As you can imagine, the 21 Day Fix makes it difficult to make plans. Sunday trips to the farmer’s market turned into exhausting rants from my roommate on how she couldn’t buy the fresh pies (because, have you heard, I’m on the Fix), triggering more than a few rolled eyes. I’d come home from my usual eight­-mile run to cook dinner, only to have her leering over my shoulder, eying my chicken and veggie stir fry with contempt. Then she’d quit the room altogether, claiming that she’d eaten all of her containers for the day and might as well go to bed.

I think I began counting down the days until the Fix’s finish more voraciously than she did. At its sweet, sweet end, my roommate did a final weigh-­in: in 21 days, she’d lost eight pounds, but nary an inch from her waistline. I congratulated her on the loss, but waited warily for the weight to creep back — as it does, time and time again, for whom I call “quick fix” dieters.

The “instant gratification” phenomenon has been beaten into our heads, but it applies to diets too. Our culture perpetuates it — how many magazine covers have screamed, “Get Your Bikini Bod Now!” or “Bombshell Butt Fast!?” Summer means beach season; winter means fitting into that party dress.There’s no shame in wanting to look good, stat. The shame is that too many people only aim for the “stat” factor — immediate results — and set themselves up for long-­term frustration and even serious bodily harm.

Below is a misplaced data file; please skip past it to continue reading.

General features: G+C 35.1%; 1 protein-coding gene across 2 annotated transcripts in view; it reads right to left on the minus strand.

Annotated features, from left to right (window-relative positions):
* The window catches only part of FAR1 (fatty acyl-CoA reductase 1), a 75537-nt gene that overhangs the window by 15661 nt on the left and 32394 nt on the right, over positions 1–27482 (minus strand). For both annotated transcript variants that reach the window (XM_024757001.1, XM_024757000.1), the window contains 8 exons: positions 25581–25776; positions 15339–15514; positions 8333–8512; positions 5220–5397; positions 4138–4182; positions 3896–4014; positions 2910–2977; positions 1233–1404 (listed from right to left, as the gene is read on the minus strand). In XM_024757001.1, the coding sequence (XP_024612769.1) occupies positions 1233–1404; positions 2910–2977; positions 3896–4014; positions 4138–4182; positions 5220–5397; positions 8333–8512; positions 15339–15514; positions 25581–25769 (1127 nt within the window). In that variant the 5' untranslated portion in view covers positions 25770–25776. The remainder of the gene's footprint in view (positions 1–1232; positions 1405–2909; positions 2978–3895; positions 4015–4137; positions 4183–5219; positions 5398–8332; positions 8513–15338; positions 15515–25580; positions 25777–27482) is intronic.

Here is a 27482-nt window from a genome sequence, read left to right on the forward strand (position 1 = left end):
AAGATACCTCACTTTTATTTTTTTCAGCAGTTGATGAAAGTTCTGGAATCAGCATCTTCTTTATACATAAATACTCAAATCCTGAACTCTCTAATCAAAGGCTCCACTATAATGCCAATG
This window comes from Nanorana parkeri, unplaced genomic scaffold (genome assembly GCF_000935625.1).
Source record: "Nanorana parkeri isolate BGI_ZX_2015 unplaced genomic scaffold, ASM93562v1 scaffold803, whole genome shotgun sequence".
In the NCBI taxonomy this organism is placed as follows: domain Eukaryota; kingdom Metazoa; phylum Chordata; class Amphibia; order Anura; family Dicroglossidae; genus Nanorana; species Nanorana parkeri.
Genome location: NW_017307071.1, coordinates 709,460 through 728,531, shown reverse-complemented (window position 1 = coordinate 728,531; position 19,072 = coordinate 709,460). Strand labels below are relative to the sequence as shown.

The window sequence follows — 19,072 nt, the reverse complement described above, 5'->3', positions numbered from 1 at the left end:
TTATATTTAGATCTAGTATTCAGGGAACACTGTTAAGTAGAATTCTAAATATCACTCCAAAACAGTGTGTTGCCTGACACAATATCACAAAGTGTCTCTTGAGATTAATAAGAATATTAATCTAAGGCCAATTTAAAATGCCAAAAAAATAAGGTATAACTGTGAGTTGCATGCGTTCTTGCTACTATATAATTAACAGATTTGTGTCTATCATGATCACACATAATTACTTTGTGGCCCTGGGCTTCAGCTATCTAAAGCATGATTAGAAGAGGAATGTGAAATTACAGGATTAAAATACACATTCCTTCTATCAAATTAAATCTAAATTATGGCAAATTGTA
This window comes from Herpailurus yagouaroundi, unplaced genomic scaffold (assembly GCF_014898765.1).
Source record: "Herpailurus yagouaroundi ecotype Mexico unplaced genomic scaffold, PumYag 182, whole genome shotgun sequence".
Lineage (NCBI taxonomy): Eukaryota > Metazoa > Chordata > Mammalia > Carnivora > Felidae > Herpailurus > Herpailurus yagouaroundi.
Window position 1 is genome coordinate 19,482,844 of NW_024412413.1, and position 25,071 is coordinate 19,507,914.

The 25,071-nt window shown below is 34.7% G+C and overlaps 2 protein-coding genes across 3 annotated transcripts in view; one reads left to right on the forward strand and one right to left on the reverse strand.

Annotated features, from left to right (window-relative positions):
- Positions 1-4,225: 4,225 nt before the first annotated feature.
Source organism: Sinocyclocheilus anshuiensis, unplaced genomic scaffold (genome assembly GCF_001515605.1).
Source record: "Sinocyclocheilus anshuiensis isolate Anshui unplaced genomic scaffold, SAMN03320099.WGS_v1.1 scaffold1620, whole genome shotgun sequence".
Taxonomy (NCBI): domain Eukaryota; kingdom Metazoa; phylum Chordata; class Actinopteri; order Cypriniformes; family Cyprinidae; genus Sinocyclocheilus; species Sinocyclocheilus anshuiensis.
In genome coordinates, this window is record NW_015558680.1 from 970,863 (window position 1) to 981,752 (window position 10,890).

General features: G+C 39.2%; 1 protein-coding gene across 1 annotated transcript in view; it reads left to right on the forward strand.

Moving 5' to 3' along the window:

Here’s the bottom line: the pounds you lose on a quick-­fix diet are primarily muscle and water weight. Yes, the number on the scale is lower, but that doesn’t mean you’re more fit — and it definitely doesn’t mean you’ll stay that weight for long, largely because of lost muscle.

“Metabolism” is a buzzword that gets thrown around often in weight loss discussion (“I have a slow metabolism” is a popular explanation for stubborn excess weight), but it comes into play here. The Mayo Clinic defines metabolism as “the process by which your body converts what you eat and drink into energy”; that energy is then used for basic body functioning (breathing, blood circulation, cell repairs) and physical activity.

When calories are drastically restricted, metabolism shuts down and becomes less efficient. Think of a car running on empty: you’re slow to react, have less power on the highway and run the risk of damaging your engine. Without the necessary proteins and nutrients to perform basic body functions, your body breaks down muscles for fuel. Muscle burns more calories than fat, so muscle loss is linked to a slower metabolism — which makes it even harder to keep the weight off than before the diet began.

Of course, metabolism isn’t the only factor in determining weight loss. Across the board, experts agree that a combination of exercise and (proper) diet are crucial to maintaining a healthy body. Remember that energy is also used for physical activity — the more you exercise, the more calories you burn and the more muscle you build, which then promotes a faster metabolic rate.

The real secret to a lasting beach body? Making healthy habits. Find an exercise you like — maybe it’s running, maybe it’s a workout video — and stick to it. Eat balanced meals, making sure to fill up on protein and vitamin-­rich vegetables, like a spinach omelette with grilled chicken. Work to eliminate processed food from your diet, but do so gradually. Your health doesn’t need a 21­-day “fix,” but rather steady, positive improvement.

And please, for everyone’s sake, eat an apple if you’re hungry.